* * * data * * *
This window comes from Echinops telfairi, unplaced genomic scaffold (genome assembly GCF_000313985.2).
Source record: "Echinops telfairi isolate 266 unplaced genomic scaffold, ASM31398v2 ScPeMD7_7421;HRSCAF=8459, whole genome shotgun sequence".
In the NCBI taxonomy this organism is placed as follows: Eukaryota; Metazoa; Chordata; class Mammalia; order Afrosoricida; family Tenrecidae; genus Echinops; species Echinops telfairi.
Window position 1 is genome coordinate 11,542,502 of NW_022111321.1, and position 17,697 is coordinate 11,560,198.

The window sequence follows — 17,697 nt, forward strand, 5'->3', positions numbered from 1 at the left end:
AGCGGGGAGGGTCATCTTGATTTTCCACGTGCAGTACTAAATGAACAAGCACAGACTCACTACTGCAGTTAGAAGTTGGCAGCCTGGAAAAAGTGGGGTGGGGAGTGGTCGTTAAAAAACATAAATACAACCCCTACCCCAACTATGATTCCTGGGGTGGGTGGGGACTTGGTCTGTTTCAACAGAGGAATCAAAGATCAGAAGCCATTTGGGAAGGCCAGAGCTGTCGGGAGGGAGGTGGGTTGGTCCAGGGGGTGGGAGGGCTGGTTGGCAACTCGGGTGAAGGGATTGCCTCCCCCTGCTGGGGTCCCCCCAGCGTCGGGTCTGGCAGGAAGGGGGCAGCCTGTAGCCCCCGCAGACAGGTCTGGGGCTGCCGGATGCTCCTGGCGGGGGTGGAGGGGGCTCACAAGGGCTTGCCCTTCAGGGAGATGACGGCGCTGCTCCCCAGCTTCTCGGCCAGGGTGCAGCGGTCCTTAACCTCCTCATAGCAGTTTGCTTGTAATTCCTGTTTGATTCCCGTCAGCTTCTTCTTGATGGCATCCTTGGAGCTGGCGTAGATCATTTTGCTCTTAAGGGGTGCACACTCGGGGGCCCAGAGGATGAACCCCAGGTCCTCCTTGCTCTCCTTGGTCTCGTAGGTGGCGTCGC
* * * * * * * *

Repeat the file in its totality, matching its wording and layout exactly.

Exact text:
This window comes from Echinops telfairi, unplaced genomic scaffold (genome assembly GCF_000313985.2).
Source record: "Echinops telfairi isolate 266 unplaced genomic scaffold, ASM31398v2 ScPeMD7_7421;HRSCAF=8459, whole genome shotgun sequence".
In the NCBI taxonomy this organism is placed as follows: Eukaryota; Metazoa; Chordata; class Mammalia; order Afrosoricida; family Tenrecidae; genus Echinops; species Echinops telfairi.
Window position 1 is genome coordinate 11,542,502 of NW_022111321.1, and position 17,697 is coordinate 11,560,198.

The window sequence follows — 17,697 nt, forward strand, 5'->3', positions numbered from 1 at the left end:
AGCGGGGAGGGTCATCTTGATTTTCCACGTGCAGTACTAAATGAACAAGCACAGACTCACTACTGCAGTTAGAAGTTGGCAGCCTGGAAAAAGTGGGGTGGGGAGTGGTCGTTAAAAAACATAAATACAACCCCTACCCCAACTATGATTCCTGGGGTGGGTGGGGACTTGGTCTGTTTCAACAGAGGAATCAAAGATCAGAAGCCATTTGGGAAGGCCAGAGCTGTCGGGAGGGAGGTGGGTTGGTCCAGGGGGTGGGAGGGCTGGTTGGCAACTCGGGTGAAGGGATTGCCTCCCCCTGCTGGGGTCCCCCCAGCGTCGGGTCTGGCAGGAAGGGGGCAGCCTGTAGCCCCCGCAGACAGGTCTGGGGCTGCCGGATGCTCCTGGCGGGGGTGGAGGGGGCTCACAAGGGCTTGCCCTTCAGGGAGATGACGGCGCTGCTCCCCAGCTTCTCGGCCAGGGTGCAGCGGTCCTTAACCTCCTCATAGCAGTTTGCTTGTAATTCCTGTTTGATTCCCGTCAGCTTCTTCTTGATGGCATCCTTGGAGCTGGCGTAGATCATTTTGCTCTTAAGGGGTGCACACTCGGGGGCCCAGAGGATGAACCCCAGGTCCTCCTTGCTCTCCTTGGTCTCGTAGGTGGCGTCGC